Weather question--> RVR's

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jonathan_tcu
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Weather question--> RVR's

#1 Post by jonathan_tcu » Wed Jan 04, 2006 9:28 am

I see all the time when I check observations on NavCanada's website about the RVR. What I don't understand is if the prevailing or runway visibility changes, say improves from 3/4 to 1 sm, why would the observer indicate Downward trend? Or, the opposite, if it deteriorates from say 1 sm to say 1/8 sm and the RVR drops from 6000 ft to 1800 and Upward trend is indicated, what am I missing? :?:
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hydro
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#2 Post by hydro » Wed Jan 04, 2006 5:01 pm

The remark U/D/N is generated from the RVR itself, its not from the observer themselves.

What may have occurred in the case of RVR dropping from 6000 to 1800 with an Upward trend was that the RVR actually dropped to (for example) as low as 1400. And in time span it took the observer to go outside, look at the clouds, right it out on the form, then punch it into the computer the RVR improved slightly. Thus the upward trend.

hydro
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#3 Post by jonathan_tcu » Wed Jan 04, 2006 5:21 pm

So manned observations sites are the only ones capable of reporting RVR's, which I assume are taken from the ceilometers? I say this since AWOS reports don't include RVR's, just minute by minute specials for reduced vis's. Even on occasion ni a METAR with no specials, an RVR can stay the same with either Upward or Downward trend and no chg whatsoever during the past hour or two.
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#4 Post by lilfssister » Wed Jan 04, 2006 6:06 pm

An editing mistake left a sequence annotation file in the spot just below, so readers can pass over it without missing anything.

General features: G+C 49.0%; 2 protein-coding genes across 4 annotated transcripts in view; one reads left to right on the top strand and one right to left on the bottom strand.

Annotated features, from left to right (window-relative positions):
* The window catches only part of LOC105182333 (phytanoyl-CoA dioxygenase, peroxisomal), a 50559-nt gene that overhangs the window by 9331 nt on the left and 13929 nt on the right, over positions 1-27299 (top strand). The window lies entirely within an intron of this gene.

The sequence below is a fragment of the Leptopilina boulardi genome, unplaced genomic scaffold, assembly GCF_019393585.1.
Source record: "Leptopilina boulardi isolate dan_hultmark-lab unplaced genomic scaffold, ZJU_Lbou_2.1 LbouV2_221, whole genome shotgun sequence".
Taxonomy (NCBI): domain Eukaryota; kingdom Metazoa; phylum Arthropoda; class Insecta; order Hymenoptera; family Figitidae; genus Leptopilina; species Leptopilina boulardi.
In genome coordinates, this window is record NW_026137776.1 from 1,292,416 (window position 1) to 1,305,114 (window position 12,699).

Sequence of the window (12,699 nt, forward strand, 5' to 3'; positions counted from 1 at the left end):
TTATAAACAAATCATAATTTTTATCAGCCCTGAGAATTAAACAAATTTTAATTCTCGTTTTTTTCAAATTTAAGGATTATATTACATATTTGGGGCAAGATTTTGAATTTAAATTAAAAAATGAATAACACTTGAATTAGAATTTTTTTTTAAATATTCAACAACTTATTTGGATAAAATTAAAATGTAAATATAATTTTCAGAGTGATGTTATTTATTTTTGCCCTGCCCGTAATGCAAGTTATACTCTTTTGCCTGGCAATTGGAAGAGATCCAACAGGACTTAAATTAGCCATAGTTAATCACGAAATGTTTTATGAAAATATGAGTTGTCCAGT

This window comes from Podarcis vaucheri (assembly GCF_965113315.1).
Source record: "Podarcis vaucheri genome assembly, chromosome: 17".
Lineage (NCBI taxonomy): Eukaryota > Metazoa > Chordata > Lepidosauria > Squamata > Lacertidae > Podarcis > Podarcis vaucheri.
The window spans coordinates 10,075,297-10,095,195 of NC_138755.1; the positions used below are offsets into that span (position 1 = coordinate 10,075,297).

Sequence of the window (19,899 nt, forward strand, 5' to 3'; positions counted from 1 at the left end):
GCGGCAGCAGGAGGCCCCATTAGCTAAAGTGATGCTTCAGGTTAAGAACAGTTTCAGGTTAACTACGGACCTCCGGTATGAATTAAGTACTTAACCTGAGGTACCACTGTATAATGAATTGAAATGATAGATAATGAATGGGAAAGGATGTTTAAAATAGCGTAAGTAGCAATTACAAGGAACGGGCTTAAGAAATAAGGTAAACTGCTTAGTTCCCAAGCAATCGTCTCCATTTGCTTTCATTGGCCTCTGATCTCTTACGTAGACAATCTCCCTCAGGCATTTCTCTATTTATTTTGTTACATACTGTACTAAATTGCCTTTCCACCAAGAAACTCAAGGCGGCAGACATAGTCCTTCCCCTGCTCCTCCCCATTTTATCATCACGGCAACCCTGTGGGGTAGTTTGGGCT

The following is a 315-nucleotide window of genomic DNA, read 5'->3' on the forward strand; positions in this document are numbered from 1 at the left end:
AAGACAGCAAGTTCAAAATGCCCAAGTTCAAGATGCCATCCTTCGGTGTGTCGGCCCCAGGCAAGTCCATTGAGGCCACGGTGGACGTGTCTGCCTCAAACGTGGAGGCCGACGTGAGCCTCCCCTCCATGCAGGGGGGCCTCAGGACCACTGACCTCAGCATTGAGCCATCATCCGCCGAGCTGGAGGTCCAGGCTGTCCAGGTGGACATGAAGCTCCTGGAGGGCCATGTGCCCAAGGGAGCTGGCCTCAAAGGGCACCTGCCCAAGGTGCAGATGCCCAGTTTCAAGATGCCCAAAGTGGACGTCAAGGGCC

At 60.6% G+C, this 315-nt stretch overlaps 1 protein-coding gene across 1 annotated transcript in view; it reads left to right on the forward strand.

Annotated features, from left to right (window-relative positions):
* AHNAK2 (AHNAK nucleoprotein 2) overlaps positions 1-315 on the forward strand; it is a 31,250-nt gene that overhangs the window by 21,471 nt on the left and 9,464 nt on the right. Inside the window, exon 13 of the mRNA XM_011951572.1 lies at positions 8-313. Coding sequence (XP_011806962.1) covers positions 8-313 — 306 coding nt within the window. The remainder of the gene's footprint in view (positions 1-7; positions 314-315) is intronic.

The RVR info is either fed directly into the weather report from the RVRs or input by the observer.
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#5 Post by Pygmie » Wed Jan 04, 2006 7:06 pm

ceilometers and RVRs are two different instuments, reporting two very different things.

RVRs (at least the ones I'm familiar with) update every minute, and they are also very heavily affected by localized pockets of higher or lower visibility, since they only report visibility for the area between the light source and the sensor (very short distance). If a pocket of fog, or some other obstuction to vision like smoke, drifts past the sensor, one minute the reading can be fairly high, then the next drop to almost nothing, then go back up to a higher number, but not quite as high as the first. On the last reading, it will indicate the value and an upward trend, even though the prevailing visibility is going down.
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#6 Post by grimey » Wed Jan 04, 2006 9:25 pm

What Pygmie said. And ceilometers (oh, how I want one. ceiling projectors are bad) measure the height of cloud, so as far as visibility goes, they're pretty much useless for anything but vertical visibility. They shoot a laser pulse up into the air, and record when they get a reflection. Like radar, but with light, and only looking at the 1cm square area directly above the laser. Which is part of the reason why AWOS stations suck.
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